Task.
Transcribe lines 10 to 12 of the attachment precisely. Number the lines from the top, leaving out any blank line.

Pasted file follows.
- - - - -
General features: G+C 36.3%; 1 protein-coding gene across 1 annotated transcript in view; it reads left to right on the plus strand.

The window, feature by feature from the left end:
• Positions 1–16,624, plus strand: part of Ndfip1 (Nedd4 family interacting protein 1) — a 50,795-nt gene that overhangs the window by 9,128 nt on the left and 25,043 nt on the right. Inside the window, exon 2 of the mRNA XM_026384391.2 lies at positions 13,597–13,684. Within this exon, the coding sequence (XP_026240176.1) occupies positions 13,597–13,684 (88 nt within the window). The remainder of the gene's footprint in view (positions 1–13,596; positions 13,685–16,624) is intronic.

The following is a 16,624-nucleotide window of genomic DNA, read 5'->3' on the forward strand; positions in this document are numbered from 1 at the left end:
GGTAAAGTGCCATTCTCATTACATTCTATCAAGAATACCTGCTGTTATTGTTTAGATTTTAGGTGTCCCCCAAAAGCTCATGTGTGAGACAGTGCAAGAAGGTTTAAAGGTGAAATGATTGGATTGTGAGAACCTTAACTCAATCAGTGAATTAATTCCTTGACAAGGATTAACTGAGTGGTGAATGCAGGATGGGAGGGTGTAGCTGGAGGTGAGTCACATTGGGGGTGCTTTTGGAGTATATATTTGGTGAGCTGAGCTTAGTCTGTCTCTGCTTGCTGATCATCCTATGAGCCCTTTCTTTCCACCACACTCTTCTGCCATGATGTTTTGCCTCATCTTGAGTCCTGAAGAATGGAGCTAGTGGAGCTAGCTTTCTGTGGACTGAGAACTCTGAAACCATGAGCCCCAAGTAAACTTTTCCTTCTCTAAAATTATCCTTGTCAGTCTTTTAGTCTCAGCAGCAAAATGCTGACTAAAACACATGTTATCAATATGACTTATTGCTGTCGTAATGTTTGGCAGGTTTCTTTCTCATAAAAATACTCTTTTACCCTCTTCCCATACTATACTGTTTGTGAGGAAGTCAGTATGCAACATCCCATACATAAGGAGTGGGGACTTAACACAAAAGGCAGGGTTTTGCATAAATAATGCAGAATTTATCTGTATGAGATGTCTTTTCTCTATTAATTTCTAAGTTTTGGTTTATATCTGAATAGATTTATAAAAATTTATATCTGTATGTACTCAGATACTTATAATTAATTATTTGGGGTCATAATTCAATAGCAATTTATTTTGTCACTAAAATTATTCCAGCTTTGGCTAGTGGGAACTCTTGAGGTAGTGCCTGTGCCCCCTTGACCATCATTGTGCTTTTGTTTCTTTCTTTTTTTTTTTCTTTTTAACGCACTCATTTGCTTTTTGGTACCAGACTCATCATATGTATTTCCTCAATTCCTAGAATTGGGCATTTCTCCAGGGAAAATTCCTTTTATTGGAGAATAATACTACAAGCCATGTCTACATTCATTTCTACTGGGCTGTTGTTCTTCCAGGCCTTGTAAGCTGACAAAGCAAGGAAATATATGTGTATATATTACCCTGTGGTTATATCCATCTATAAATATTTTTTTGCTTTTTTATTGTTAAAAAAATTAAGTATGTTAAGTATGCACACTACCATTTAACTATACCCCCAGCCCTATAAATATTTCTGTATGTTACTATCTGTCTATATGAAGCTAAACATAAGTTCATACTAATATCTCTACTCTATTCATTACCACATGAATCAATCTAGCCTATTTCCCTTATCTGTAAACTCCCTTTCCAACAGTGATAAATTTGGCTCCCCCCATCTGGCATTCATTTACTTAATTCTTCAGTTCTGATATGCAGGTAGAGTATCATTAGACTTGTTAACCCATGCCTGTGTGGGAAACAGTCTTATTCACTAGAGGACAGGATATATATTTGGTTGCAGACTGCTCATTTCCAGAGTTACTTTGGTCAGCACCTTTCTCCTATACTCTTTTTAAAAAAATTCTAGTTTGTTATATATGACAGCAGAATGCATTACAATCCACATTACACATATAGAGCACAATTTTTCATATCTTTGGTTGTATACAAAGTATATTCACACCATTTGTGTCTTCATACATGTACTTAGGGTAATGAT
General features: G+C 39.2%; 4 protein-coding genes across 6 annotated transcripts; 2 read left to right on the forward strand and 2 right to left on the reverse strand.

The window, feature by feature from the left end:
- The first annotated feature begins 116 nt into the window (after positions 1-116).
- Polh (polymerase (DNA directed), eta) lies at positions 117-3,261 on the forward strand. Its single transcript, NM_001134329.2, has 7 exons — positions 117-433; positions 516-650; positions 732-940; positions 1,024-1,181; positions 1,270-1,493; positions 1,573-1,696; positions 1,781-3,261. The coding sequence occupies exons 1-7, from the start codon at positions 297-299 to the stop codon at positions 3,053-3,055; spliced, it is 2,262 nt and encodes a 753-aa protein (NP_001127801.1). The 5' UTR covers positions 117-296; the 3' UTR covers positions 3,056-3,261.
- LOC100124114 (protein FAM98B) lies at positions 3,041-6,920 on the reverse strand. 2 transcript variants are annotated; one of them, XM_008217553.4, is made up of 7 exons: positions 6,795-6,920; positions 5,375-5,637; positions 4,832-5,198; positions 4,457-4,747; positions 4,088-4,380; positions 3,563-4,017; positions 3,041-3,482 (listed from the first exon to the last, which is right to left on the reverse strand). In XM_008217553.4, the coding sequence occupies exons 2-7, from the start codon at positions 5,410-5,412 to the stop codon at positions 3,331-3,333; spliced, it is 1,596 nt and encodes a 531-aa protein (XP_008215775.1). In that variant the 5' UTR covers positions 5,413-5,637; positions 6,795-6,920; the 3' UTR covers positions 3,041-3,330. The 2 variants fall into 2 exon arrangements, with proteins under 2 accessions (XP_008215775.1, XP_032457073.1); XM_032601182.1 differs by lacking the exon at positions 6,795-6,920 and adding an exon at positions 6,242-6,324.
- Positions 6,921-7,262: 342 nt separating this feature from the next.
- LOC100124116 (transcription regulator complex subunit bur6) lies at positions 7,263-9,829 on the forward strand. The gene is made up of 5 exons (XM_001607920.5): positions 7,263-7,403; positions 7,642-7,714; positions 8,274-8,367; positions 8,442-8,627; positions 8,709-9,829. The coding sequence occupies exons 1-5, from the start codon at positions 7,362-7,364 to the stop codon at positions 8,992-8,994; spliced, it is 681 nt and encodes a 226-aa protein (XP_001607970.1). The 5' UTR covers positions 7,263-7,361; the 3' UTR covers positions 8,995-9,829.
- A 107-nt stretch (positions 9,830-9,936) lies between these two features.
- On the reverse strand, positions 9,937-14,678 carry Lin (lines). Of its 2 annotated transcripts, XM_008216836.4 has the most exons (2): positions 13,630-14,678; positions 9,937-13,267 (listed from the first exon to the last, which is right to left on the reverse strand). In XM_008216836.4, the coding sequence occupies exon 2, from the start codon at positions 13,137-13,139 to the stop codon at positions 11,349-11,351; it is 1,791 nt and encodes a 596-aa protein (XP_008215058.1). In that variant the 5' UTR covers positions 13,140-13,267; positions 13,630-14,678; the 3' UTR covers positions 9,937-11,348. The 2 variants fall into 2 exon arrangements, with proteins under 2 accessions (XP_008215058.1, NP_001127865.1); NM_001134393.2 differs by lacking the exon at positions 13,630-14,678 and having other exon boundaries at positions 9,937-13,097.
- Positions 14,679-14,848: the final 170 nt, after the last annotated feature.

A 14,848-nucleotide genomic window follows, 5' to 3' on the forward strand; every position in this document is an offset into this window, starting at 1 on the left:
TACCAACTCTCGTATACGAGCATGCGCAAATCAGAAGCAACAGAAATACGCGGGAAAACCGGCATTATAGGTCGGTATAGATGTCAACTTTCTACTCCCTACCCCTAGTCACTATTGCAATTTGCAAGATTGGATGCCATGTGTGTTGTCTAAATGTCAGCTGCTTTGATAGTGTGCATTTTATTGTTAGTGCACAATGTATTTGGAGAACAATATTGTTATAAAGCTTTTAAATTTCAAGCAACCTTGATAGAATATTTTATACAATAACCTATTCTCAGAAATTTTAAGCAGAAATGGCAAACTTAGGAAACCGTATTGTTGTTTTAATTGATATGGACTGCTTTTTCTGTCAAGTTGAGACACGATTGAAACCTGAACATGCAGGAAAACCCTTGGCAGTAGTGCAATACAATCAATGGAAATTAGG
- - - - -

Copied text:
- LOC100124114 (protein FAM98B) lies at positions 3,041-6,920 on the reverse strand. 2 transcript variants are annotated; one of them, XM_008217553.4, is made up of 7 exons: positions 6,795-6,920; positions 5,375-5,637; positions 4,832-5,198; positions 4,457-4,747; positions 4,088-4,380; positions 3,563-4,017; positions 3,041-3,482 (listed from the first exon to the last, which is right to left on the reverse strand). In XM_008217553.4, the coding sequence occupies exons 2-7, from the start codon at positions 5,410-5,412 to the stop codon at positions 3,331-3,333; spliced, it is 1,596 nt and encodes a 531-aa protein (XP_008215775.1). In that variant the 5' UTR covers positions 5,413-5,637; positions 6,795-6,920; the 3' UTR covers positions 3,041-3,330. The 2 variants fall into 2 exon arrangements, with proteins under 2 accessions (XP_008215775.1, XP_032457073.1); XM_032601182.1 differs by lacking the exon at positions 6,795-6,920 and adding an exon at positions 6,242-6,324.
- Positions 6,921-7,262: 342 nt separating this feature from the next.
- LOC100124116 (transcription regulator complex subunit bur6) lies at positions 7,263-9,829 on the forward strand. The gene is made up of 5 exons (XM_001607920.5): positions 7,263-7,403; positions 7,642-7,714; positions 8,274-8,367; positions 8,442-8,627; positions 8,709-9,829. The coding sequence occupies exons 1-5, from the start codon at positions 7,362-7,364 to the stop codon at positions 8,992-8,994; spliced, it is 681 nt and encodes a 226-aa protein (XP_001607970.1). The 5' UTR covers positions 7,263-7,361; the 3' UTR covers positions 8,995-9,829.